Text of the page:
Thursday, October 30, 2008
On the Other Side of the Desk
I feel like a bastard. That good feeling that I had earlier today, it's gone. I had to fail a student on the test I gave tonight, and I'm not feeling good about it at all. The student, a usually shy girl who sits in the middle and just kind of cruises through class, had already finished her test and wouldn't stop talking.
I walk around during the test to make sure no one is cheating, and once she was done I could see she was itching to talk. So I stood in front of her to show my presence, and she retreated, but every time I left to answer someone's question, she was back at it, talking to someone else.
I have a main rule that you don't talk while other people are talking, and I extend that to the tests. You don't talk while the test is out, even if you're done. It's just common courtesy. It's distracting to hear people murmuring while you're still working, and if they're talking, they could easily be talking about the test which people around them are still taking.
So I make the point before every test to clearly state, any talking is considered cheating and will automatically result in a zero. I'm strict, but fair. I have an attendance policy, but if someone tells me they have to leave, I don't give them a hard time. And I'm usually lenient on the talking because I really don't want to have to fail anyone. I remember being a student and failing a test or two, and it's an awful feeling. Especially if you've studied hard.
I gave the girl four or five warnings, and it just wasn't getting through. I could see that my dominance, the respect of the classroom, if you will, was being tested, and if I didn't act it would ruin my credibility with the other students. I went to answer another students' question and could suddenly hear the 4 other girls near her talking louder and louder, not even trying to conceal the whispers now. I left the student, picked up her test and ripped it in half, simply saying, "Fail."
Part of me was trying to stop myself from doing it, but I felt that it had to be done. Immediately everyone else stopped talking and the room became a graveyard. And I instantly felt bad. The girls in the back blushed and looked a little worried, but soon after seemed OK. They couldn't really expect to be failed for talking.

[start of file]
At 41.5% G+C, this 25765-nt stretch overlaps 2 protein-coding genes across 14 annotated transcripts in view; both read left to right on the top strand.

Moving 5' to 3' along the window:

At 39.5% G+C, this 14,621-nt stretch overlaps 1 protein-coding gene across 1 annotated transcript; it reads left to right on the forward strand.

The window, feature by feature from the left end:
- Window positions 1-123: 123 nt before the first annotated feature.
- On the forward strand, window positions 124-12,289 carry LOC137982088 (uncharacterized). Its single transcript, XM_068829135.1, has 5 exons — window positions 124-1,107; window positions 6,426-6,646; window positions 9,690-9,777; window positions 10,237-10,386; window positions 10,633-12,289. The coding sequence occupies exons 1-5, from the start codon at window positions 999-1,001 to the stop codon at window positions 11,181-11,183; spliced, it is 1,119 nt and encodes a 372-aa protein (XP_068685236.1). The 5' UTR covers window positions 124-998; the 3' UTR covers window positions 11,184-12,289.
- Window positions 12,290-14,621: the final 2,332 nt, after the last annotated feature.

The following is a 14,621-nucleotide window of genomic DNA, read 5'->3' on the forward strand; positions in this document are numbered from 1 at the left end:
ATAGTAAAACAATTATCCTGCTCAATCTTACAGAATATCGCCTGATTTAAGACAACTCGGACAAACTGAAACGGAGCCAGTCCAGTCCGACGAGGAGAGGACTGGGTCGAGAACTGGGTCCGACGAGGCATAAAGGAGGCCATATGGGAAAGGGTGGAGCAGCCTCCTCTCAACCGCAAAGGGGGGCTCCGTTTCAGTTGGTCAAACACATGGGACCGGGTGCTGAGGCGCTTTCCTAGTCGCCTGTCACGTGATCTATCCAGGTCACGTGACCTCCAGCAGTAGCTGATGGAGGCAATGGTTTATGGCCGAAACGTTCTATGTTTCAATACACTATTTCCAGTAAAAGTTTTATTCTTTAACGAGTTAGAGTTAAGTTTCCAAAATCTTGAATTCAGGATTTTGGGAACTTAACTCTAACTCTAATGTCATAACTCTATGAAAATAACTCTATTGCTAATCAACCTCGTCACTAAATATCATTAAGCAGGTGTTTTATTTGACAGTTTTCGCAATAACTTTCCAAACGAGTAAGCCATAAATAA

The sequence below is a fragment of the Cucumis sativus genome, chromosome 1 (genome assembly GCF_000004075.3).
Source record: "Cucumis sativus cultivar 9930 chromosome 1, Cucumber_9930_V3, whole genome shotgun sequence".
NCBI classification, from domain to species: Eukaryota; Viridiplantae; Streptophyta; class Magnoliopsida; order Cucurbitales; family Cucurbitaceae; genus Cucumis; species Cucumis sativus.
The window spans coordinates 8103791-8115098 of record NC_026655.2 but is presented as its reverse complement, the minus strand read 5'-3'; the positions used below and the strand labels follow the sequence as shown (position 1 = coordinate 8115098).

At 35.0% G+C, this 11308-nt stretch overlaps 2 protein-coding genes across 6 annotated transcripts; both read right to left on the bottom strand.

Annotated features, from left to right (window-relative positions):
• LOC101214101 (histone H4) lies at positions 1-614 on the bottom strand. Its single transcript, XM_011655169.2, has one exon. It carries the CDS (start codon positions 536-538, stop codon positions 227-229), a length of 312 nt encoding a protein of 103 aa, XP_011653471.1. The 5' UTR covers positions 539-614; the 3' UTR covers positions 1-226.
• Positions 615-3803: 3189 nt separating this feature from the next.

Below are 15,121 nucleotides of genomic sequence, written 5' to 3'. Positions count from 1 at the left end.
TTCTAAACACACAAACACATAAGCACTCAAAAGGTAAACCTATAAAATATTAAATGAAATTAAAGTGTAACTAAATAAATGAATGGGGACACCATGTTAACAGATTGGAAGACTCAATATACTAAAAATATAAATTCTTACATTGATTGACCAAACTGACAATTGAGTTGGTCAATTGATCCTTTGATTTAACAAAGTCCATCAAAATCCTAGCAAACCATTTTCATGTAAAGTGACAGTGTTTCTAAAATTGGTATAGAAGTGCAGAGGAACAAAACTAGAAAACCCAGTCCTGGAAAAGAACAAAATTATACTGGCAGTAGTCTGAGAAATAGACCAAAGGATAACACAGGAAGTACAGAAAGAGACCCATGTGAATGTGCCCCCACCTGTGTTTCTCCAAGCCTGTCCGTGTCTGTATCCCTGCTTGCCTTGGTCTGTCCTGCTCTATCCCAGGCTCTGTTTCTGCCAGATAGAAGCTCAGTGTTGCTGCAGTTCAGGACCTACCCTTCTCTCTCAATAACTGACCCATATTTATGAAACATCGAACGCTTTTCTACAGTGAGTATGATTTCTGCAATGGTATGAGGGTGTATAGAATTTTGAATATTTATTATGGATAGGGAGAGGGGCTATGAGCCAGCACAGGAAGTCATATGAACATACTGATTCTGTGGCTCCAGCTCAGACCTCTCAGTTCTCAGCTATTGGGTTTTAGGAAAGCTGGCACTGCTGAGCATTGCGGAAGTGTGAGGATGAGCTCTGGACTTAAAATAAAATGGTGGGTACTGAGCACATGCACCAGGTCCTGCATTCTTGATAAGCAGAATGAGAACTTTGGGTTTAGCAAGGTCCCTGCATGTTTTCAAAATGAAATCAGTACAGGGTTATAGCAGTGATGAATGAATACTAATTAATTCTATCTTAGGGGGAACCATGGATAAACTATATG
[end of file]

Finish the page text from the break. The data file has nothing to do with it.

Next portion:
I'm trying to be a respectable teacher here. Yes, I'm a volunteer, but I still want to take my job seriously, and just because I'm around the same age as these students doesn't mean that I can let them get away with whatever they want. We joke around and have fun, but I'm still the teacher, and they need to respect that difference.
Another girl thought she was the one who failed and started to beg, but I brushed her off and said we'd talk after class. When I talked to the group I explained that only one failed and it was because it was clearly breaking a rule I set forth and explained. It's a basic rule back home anyway, you talk during a test and you're likely to fail.
I held the girl back and told her why she'd failed, and as the tears welled up in her eyes, she struggled to get it. She's normally quiet, but smart, and most of her work is exceptional, especially her listening comprehension. She asked if she could take a make up test, something that happens down here, and I told her no, that those points were lost and not coming back. She told me she didn't understand, but based off of her work, I think it wasn't the words she didn't understand, but how she could be failing for talking.
The cultures are just different, and that kind of behavior isn't the thing that will fail you or get you expelled. But I laid out that talking was cheating, and cheating was failing. After I left she was being consoled by some students while others tried to argue on her behalf. They told me that it's not normal to be failed for something like that, and I should give her another test or take off 50%.
I told them honestly that I'm not from Ecuador and don't know the customs or how the educational system works. I'm not here to revolutionize the system to the American way, just teach English for a year. So I'm going to talk to a couple other professors from here and see what they think. But it doesn't feel right to renege either. I have to be firm with the students. It doesn't matter that she's normally respectful. I'd have to give the same punishment for any other student only to be fair. And I would have.
But that doesn't change how I feel, which is awful. I don't want any of my students to fail, that's not the point of me being here. I'm not going to just give away grades, but I'm not here to pretend that I have a PhD either. I'm just giving them some experience with a native English speaker. Yet there has to be some sort of regulation in the classroom, and I wonder if I went too far.
No matter what it is, it just doesn't feel right. I want the students to like me, but more importantly to learn the material. Does it matter if they've talked after a test? And the worst part of it is she would have passed. More than that, she would have gotten near 100, after just a rough look over the ripped up and folded test. And that's just wasted talent.